Norwegian wood?
August 13, 2013 12:47 AM   Subscribe

A family heirloom has a mysterious inscription in what I assume is a Scandinavian language. But what is it?

My dad has a hand-carved wooden mug, photos of which are here and here. It was passed down from his late father, whose ancestors immigrated to the U.S. from Norway in the early 1870s. My dad doesn't know anything about the mug's origins or how long it's been in the family. We assume it was probably made in Norway. It's also just occurred to me that possibly my grandfather acquired it in Iceland, where he lived for a time in the early 1950s.

Carved into the bottom of the mug are 10 characters. Four of them are clearly numbers: 1778. I would like to know what the other six characters are and what they might mean. I'm guessing the inscription may identify the person who made the mug, but what alphabet has characters that look like that? I haven't seen the one that looks like an O with a dot in the middle or the one that looks like a combined A and V in any historical Scandinavian alphabets I've looked at online.
posted by theory to Writing & Language (8 answers total) 4 users marked this as a favorite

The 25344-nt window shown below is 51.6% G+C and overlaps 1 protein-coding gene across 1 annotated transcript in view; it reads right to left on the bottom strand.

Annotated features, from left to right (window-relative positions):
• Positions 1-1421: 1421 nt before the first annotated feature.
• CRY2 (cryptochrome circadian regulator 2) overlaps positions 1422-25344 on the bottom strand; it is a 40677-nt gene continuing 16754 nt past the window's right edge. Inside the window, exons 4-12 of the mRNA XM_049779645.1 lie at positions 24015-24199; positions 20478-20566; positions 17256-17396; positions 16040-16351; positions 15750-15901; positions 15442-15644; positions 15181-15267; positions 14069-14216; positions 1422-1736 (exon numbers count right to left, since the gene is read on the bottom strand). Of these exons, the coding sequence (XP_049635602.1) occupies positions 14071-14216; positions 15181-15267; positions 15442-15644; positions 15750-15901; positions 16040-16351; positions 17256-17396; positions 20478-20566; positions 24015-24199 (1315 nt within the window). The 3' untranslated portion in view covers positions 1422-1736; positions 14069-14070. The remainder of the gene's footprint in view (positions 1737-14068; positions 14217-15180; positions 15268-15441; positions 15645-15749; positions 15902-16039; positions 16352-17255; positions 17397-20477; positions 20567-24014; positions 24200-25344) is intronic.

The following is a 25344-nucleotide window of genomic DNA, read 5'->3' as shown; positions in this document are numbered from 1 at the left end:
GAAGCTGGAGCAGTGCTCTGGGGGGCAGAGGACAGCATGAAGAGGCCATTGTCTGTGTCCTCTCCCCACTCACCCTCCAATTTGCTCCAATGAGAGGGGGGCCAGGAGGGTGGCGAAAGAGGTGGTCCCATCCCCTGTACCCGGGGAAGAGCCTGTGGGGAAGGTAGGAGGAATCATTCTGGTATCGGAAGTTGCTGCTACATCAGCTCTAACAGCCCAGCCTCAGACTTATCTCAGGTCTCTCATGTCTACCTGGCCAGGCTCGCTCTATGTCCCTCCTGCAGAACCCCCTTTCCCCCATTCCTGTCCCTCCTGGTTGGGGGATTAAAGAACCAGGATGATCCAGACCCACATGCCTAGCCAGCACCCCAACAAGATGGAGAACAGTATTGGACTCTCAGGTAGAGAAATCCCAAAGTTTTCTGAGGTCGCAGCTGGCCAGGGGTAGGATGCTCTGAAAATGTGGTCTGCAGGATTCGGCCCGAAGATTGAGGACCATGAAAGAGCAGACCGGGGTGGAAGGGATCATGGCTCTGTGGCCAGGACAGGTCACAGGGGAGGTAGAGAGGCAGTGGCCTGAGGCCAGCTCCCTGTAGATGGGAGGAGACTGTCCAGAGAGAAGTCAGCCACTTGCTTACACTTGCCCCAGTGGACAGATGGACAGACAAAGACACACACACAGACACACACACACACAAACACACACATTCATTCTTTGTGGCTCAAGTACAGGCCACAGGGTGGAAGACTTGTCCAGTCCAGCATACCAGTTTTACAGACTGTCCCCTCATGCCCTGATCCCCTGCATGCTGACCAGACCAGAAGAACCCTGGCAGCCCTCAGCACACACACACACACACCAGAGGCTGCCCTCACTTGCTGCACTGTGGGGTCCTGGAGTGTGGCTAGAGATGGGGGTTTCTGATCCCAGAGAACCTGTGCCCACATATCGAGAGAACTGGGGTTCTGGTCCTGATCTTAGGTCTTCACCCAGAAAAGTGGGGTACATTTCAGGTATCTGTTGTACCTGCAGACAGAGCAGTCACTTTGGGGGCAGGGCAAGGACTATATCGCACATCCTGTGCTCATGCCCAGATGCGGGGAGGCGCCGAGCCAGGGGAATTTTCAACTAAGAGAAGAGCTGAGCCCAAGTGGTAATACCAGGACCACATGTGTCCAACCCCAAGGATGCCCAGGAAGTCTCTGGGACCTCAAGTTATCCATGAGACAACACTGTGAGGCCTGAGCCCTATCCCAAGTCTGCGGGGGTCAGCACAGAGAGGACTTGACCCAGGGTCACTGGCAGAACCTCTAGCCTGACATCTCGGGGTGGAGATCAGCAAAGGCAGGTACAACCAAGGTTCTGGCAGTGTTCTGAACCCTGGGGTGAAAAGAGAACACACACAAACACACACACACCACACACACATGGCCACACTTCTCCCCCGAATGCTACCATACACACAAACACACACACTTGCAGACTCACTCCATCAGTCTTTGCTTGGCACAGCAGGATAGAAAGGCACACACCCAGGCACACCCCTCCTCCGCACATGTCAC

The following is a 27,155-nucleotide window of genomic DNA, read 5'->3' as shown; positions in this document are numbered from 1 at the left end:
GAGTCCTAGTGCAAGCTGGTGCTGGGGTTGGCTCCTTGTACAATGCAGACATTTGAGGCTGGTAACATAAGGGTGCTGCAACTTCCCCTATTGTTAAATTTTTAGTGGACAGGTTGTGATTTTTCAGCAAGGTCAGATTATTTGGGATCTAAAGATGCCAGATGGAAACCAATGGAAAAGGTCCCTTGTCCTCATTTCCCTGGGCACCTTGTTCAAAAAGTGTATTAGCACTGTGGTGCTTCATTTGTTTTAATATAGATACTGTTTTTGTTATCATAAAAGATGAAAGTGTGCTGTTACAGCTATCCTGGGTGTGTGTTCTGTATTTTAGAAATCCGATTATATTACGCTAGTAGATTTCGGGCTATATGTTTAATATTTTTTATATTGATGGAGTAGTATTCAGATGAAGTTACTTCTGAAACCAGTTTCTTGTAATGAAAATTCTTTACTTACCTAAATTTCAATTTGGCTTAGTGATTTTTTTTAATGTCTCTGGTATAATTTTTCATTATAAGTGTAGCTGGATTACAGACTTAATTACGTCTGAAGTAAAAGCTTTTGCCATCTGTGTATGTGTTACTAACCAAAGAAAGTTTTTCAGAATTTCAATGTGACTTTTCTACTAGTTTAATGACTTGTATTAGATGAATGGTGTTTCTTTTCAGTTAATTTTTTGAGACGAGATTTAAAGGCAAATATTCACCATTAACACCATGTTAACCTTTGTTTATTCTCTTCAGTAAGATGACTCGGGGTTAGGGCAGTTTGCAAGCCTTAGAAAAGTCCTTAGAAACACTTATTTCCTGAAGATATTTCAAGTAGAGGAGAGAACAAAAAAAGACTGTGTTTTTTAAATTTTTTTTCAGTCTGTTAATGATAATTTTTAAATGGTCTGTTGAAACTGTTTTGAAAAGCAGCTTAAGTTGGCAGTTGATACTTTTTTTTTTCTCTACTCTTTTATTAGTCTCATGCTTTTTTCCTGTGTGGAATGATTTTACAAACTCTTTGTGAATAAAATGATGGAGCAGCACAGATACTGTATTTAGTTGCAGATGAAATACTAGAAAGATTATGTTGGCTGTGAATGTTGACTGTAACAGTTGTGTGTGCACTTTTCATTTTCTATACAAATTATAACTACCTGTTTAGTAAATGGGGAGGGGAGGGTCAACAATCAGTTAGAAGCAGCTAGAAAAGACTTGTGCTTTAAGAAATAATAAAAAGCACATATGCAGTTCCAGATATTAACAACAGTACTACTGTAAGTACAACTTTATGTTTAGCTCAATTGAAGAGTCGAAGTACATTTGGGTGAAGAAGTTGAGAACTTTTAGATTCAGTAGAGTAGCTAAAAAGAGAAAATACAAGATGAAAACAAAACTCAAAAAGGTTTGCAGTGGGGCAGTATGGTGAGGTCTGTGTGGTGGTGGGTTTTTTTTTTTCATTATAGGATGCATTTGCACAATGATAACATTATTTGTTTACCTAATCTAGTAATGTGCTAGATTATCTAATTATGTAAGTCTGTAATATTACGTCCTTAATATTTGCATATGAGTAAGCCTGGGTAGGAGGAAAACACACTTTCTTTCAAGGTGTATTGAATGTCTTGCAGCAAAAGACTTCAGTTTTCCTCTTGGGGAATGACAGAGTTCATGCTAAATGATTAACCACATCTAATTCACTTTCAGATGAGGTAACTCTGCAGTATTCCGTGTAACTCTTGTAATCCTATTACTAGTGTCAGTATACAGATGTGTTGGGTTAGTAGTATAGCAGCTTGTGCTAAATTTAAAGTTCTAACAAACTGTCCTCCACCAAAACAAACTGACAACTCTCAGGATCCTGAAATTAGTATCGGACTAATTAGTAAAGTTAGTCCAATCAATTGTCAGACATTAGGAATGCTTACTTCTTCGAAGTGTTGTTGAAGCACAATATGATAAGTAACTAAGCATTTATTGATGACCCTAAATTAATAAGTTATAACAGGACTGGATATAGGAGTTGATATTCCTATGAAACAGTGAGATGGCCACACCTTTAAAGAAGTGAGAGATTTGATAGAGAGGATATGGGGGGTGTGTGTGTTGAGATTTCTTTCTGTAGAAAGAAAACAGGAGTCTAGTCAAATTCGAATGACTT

I can't translate, but try looking up runes.
posted by Joey Joe Joe Junior Shabadoo at 1:42 AM on August 13, 2013

Those are surely not runes. Nor do those letters appear to come from the Norwegian alphabet. I would guess it is one of the Sami languages, but I am not familiar with those.
posted by three blind mice at 2:10 AM on August 13, 2013 [1 favorite]

They look to me like someone's initials, then maybe a word for year (a variant of "anno"?), followed by the year.

It's pretty crudely carved, so it may even have been something made in school, where the use of Latin would have been more common.
posted by MuffinMan at 2:17 AM on August 13, 2013

Could be initials (looks like "JJ" to me) followed by a house mark?
posted by harujion at 2:46 AM on August 13, 2013

Don't know about the first 4 symbols, but after that it looks like "anno 1778" ("in the year 1778" in Latin). The "ann" of "anno" is collapsed into a monogram.
posted by oinopaponton at 6:08 AM on August 13, 2013

I too think the first letters are initials. Maybe JJ. It's a fairly common practice among wood crafters of all times in Sweden and Norway.

You might be able to find out more about this particular wood worker if you contact the norwegian crafts association. Sometimes they keep tabs of old craftsmen.

Website here. Contact address: post (at)

Good luck!
posted by Rabarberofficer at 7:33 AM on August 13, 2013 [1 favorite]

Oh. And Icelandic equivalent. Email: hfi (at)
posted by Rabarberofficer at 8:01 AM on August 13, 2013

I'm going to go out on a limb and say that that is neither JJ nor Anno.
posted by outlandishmarxist at 8:16 AM on August 13, 2013

« Older The AC, she just can't take it, Jim.   |   Questions about getting little bro's 18th bday... Newer »
This thread is closed to new comments.